Sports lessons from Hong Kong squash: build a strong base, and excellence will follow

Tony Kwok says the experience of local squash shows that sporting success at the highest level really rests on active community involvement and a good feeder system

PUBLISHED : Wednesday, 31 August, 2016, 12:36pm
UPDATED : Wednesday, 31 August, 2016, 6:16pm

The visit by the nation’s Olympic champions to Hong Kong over the weekend was a tremendous success. However, the wide media coverage dwarfed one significant local sports achievement. In the Hong Kong Squash Open held at the weekend and attended by all the top players in the world, Hong Kong’s Max Lee Ho-yin made it into the semi-finals. If squash was an Olympic sport, Lee could have secured a bronze medal. His success should be seen as a testament to Hong Kong’s successful sports development.

Chief Executive Leung Chun-ying’s recent announcement that the government will conduct a review of its sports policy, taking into consideration the UK’s successful experience, could be an important milestone for us. The government does not lack funds. Hence, if there is a will, there is certainly a promising way ahead.

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Perhaps some lessons can be drawn from the development of local squash, which takes pride in never importing players and which, through an elaborate feeder system, has succeeded in turning out many world-class players, such as former Asian Games gold medallist Rebecca Chiu Wing-yin; Annie Au Wing-chi, a world top 10 player; 2015 Asian champion Leo Au Chun-ming; Joey Chan Ho-ling; and of course Max Lee.

The development system starts with the promotion of mini squash in primary schools. Many young talents, including some of the current elite players, were identified at this stage. Next, the talented players are offered training at the 30 community clubs across the city, with some progressing to the 20 district training centres. The more promising players will then advance to the regional training centres, of which there are six, and some are picked for professional training at the Hong Kong Sports Institute.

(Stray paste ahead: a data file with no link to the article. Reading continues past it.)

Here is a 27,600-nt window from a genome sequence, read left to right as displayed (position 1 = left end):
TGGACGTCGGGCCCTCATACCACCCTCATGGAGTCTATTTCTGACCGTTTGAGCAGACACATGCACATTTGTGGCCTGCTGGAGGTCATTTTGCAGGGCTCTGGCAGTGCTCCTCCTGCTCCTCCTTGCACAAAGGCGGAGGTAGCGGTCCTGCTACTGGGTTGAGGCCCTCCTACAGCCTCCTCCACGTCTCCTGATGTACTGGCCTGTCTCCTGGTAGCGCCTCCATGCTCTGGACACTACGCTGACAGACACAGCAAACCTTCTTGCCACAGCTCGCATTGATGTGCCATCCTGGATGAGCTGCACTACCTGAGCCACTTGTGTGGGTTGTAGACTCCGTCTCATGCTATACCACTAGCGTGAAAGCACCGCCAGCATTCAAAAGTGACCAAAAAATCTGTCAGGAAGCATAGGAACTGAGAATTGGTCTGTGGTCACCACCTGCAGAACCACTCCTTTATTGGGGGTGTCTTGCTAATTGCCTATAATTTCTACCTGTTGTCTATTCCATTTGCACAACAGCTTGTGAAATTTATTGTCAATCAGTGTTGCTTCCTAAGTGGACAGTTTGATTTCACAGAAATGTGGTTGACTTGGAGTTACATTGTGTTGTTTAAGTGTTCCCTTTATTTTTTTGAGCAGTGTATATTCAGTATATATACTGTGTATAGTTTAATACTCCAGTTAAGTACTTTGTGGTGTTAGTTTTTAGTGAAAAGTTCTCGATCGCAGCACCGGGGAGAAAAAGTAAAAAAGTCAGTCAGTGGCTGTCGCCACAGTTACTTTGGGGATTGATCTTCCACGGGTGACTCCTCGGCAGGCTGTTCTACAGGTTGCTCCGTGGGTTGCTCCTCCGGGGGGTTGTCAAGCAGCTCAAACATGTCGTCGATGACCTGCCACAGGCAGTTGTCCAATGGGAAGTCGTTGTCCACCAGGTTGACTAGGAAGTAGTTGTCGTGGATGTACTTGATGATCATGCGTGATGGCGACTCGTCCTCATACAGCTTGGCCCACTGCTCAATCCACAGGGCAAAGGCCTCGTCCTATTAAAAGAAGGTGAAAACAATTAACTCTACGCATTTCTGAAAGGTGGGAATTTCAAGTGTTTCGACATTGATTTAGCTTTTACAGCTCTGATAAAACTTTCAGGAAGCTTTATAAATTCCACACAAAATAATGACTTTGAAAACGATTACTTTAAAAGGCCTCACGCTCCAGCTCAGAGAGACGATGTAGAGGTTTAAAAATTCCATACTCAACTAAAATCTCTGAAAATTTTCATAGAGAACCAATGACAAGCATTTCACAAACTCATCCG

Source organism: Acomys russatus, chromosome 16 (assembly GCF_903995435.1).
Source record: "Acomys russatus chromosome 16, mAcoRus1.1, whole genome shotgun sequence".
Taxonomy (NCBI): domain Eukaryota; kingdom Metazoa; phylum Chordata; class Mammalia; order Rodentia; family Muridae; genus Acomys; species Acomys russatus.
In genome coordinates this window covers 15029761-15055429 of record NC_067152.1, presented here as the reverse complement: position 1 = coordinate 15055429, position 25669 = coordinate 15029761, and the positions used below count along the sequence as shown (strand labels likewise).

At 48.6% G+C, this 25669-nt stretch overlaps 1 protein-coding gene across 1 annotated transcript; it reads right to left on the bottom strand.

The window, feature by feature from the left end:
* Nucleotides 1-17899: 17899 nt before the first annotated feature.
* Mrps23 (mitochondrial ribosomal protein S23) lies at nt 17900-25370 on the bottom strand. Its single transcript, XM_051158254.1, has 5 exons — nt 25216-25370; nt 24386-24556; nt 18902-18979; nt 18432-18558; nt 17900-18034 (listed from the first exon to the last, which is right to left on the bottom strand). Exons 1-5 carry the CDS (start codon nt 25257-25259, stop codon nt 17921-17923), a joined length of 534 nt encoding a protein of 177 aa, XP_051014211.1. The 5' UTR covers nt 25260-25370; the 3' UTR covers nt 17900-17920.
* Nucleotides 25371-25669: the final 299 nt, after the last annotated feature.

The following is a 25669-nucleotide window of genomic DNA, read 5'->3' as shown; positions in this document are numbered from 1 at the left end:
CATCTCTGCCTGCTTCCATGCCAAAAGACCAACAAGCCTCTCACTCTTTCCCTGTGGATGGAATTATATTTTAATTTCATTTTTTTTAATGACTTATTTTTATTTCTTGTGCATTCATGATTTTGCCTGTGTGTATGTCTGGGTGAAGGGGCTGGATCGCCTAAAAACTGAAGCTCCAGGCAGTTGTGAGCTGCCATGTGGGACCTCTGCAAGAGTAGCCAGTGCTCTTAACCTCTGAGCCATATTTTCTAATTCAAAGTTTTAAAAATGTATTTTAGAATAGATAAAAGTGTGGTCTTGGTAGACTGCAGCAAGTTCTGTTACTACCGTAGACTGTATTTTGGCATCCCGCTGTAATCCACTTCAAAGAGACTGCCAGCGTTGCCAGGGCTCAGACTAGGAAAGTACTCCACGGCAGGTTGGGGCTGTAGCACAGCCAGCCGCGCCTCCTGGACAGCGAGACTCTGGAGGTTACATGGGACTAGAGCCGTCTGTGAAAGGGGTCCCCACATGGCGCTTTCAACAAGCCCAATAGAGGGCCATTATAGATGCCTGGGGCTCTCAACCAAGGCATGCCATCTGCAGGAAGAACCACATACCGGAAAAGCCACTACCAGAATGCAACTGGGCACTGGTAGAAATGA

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The critical success factor of this feeder system is that it is based on integrity, openness and fairness. No player can go through the back door to jump any stage.

This system works well but, like all other sports in Hong Kong, is constrained by limited funding. This is where government funding can make a big difference. The emphasis on community clubs is particularly worthwhile as it would help build residents’ sense of identity and encourage youngsters to live a healthy lifestyle.

I am most disappointed to hear some suggestions that Hong Kong should reduce the number of elite sports and concentrate resources on a few Olympic gold hopefuls. That is a short-sighted approach. Sports development should promote healthy living and all popular sports should be encouraged, not discouraged.

The government has already demonstrated its commitment by appointing our first-ever sports commissioner. I look forward to the day when our sporting success is on a par with those countries with small populations but huge sports achievement, such as New Zealand and Denmark. If they can do it, there is no reason why we can’t.

Tony Kwok is an honorary adviser at Hong Kong Squash and a former chairman of its executive committee